Debate over pulling back Army
Abuse claims against the National Defense Ministry hit about 1,500 last year, up from fewer than 200 claims in 2006, according to Mexico’s National Human Rights Commission.
Because troops are tried in military courts instead of civil courts for rights abuses, most cases go unpunished, the UN and other groups say. While President Calderón has sent a proposal to Congress that would try cases of torture, rape, and disappearance in civic courts, watchdogs say it is too limited because the Army can easily avoid civil trials by reclassifying torture crimes as abuse while extrajudicial killings at checkpoints are not on the list.
Despite these frustrations, the semi-autonomous commission and most rights groups stop short of calling for the removal of the Army, which still enjoys relative popularity even though polls show Mexico is losing faith in the drug war. Instead, NGOs pressure President Calderón to stick to a longer-term exit strategy.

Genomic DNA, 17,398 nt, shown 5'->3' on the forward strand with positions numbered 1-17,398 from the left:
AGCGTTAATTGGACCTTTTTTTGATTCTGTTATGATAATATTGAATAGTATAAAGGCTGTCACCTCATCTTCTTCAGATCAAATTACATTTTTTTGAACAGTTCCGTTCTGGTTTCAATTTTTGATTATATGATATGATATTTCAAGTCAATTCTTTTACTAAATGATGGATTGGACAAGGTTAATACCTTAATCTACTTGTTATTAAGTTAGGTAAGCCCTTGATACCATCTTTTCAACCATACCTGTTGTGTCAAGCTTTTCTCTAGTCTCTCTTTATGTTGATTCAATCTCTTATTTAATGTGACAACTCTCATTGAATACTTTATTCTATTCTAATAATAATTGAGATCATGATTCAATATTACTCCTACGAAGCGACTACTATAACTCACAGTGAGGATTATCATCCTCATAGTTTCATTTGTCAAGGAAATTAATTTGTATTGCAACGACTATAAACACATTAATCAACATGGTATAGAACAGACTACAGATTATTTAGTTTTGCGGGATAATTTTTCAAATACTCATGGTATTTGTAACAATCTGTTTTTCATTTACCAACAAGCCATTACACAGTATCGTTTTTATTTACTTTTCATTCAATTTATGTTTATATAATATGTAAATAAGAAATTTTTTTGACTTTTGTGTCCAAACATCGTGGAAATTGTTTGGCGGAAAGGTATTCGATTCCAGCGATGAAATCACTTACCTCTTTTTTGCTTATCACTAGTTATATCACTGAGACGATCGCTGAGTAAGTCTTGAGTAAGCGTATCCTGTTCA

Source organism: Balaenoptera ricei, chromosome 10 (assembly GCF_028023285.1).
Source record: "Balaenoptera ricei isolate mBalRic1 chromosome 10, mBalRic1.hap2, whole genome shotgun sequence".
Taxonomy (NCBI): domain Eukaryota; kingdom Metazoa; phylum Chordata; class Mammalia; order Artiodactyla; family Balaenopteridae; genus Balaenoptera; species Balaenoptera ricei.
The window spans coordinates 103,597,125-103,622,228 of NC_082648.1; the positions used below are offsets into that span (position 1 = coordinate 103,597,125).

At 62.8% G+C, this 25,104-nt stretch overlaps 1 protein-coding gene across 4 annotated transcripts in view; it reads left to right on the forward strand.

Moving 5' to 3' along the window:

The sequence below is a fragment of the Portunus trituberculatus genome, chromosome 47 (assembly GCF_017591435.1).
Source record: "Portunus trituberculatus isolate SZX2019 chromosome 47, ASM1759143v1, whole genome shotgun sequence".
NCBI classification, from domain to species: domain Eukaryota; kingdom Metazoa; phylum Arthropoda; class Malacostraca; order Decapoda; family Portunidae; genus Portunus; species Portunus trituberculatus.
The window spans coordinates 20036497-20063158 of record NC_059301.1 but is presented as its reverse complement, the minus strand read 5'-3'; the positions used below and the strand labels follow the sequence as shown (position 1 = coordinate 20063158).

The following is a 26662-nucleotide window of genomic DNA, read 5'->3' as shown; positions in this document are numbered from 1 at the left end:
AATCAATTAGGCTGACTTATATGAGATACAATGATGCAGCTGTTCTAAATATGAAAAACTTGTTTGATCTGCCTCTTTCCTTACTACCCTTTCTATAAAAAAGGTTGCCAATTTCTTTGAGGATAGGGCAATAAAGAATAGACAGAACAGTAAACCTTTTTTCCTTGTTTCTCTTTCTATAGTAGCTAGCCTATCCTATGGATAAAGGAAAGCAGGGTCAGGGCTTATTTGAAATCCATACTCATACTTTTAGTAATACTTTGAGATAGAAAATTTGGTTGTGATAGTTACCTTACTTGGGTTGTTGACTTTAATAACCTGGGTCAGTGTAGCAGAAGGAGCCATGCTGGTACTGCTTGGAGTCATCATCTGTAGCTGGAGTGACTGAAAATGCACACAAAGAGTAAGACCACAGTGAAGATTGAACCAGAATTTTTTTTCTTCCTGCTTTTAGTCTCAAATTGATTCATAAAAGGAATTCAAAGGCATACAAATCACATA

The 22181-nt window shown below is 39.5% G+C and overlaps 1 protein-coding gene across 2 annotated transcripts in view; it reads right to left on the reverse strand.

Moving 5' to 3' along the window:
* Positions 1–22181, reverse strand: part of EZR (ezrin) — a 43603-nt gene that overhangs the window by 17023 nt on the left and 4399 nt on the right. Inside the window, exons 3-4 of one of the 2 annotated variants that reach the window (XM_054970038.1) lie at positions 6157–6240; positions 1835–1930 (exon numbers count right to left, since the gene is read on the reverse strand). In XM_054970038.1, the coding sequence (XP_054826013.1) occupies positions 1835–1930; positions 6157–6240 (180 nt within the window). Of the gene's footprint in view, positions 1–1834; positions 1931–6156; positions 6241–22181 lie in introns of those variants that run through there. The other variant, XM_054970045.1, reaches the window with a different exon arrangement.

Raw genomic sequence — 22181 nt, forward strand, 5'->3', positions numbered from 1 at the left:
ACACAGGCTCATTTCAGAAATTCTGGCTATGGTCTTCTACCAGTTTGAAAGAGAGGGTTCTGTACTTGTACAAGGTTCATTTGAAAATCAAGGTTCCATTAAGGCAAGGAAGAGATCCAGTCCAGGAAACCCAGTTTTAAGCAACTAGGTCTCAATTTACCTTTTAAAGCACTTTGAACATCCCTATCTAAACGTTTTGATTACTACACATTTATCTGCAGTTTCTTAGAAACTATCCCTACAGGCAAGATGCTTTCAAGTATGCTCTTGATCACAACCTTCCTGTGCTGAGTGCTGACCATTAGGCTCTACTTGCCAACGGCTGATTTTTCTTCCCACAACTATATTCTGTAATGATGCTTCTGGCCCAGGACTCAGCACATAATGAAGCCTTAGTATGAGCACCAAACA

Pulling back troops “is not something you can do from one day to the next, but what we haven’t seen is a well-thought-out strategy of how the government plans to withdraw the Army from drug operations,” says Maureen Meyer, a Mexico analyst at the Washington Office on Latin America. The border city of Ciudad Juárez is one of the only places the Army has been replaced by federal police, she adds.